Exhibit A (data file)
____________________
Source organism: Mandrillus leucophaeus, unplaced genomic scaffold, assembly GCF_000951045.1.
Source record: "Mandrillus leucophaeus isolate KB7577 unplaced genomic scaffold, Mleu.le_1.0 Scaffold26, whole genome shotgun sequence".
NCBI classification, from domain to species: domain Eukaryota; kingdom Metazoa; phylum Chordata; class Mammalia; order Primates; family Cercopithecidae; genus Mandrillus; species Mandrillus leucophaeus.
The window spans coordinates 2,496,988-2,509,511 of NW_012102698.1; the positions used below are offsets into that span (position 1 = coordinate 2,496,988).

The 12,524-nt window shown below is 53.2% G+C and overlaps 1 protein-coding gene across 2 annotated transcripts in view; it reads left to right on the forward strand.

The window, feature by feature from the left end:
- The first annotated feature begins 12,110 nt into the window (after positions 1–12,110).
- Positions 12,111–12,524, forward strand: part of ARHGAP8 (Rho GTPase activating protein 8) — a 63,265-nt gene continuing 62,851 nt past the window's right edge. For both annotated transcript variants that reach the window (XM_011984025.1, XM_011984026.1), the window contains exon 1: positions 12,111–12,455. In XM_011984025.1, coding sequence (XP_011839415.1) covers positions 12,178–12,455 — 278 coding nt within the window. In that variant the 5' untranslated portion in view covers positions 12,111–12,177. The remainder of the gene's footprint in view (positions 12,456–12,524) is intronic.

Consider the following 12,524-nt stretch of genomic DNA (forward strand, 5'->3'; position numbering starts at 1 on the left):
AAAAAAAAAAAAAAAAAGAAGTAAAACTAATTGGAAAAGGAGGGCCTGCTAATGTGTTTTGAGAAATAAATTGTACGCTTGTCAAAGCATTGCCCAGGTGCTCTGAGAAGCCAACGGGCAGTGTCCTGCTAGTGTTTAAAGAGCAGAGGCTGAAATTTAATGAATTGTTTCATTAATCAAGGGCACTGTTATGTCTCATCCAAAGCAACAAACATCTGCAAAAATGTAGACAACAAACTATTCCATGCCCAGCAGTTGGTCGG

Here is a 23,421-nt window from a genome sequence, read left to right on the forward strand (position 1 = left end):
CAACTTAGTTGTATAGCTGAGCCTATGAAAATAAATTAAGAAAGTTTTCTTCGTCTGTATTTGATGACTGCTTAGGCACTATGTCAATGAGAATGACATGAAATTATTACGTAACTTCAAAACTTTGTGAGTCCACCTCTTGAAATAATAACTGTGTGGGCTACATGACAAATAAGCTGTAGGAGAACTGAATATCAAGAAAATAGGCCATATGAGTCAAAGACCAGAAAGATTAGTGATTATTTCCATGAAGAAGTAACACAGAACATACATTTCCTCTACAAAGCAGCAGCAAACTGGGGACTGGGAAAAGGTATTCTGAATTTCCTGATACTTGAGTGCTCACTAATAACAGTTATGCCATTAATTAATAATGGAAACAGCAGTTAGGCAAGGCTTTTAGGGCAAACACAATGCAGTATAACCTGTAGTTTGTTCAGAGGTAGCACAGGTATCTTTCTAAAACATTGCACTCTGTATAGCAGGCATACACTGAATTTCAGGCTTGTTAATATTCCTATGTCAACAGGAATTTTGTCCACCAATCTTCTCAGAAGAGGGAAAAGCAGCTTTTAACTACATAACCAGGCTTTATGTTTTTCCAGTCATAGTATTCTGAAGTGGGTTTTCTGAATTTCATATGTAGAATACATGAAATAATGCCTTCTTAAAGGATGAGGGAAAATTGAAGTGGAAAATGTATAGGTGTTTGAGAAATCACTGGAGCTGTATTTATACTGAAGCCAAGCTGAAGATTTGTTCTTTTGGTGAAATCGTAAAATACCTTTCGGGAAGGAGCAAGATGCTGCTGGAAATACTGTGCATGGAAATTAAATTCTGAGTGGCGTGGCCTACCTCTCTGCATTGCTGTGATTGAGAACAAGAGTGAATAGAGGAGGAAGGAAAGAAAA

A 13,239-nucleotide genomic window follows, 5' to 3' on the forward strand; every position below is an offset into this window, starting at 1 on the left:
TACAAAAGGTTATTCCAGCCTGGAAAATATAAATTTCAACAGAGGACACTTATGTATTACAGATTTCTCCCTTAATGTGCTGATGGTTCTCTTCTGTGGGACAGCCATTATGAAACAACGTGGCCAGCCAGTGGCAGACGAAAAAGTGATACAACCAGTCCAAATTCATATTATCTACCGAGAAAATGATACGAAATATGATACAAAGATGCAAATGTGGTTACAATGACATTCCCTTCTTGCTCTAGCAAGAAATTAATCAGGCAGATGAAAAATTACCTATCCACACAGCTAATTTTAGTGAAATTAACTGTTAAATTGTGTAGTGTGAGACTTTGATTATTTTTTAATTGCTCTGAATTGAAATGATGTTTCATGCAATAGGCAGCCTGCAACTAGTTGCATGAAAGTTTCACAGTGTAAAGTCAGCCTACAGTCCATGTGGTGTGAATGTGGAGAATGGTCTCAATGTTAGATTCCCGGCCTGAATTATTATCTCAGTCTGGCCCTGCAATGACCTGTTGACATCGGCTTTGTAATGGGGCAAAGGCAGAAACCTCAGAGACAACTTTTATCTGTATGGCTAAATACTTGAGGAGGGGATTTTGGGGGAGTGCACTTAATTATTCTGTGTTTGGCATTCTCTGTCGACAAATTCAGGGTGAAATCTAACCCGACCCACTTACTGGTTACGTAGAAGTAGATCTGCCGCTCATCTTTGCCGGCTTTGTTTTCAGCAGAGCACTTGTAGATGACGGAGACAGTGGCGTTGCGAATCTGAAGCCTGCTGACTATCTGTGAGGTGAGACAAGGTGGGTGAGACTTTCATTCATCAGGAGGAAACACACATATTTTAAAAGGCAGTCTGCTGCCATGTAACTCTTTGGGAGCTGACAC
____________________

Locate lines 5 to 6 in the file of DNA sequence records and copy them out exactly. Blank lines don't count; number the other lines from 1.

The 12,524-nt window shown below is 53.2% G+C and overlaps 1 protein-coding gene across 2 annotated transcripts in view; it reads left to right on the forward strand.

The window, feature by feature from the left end: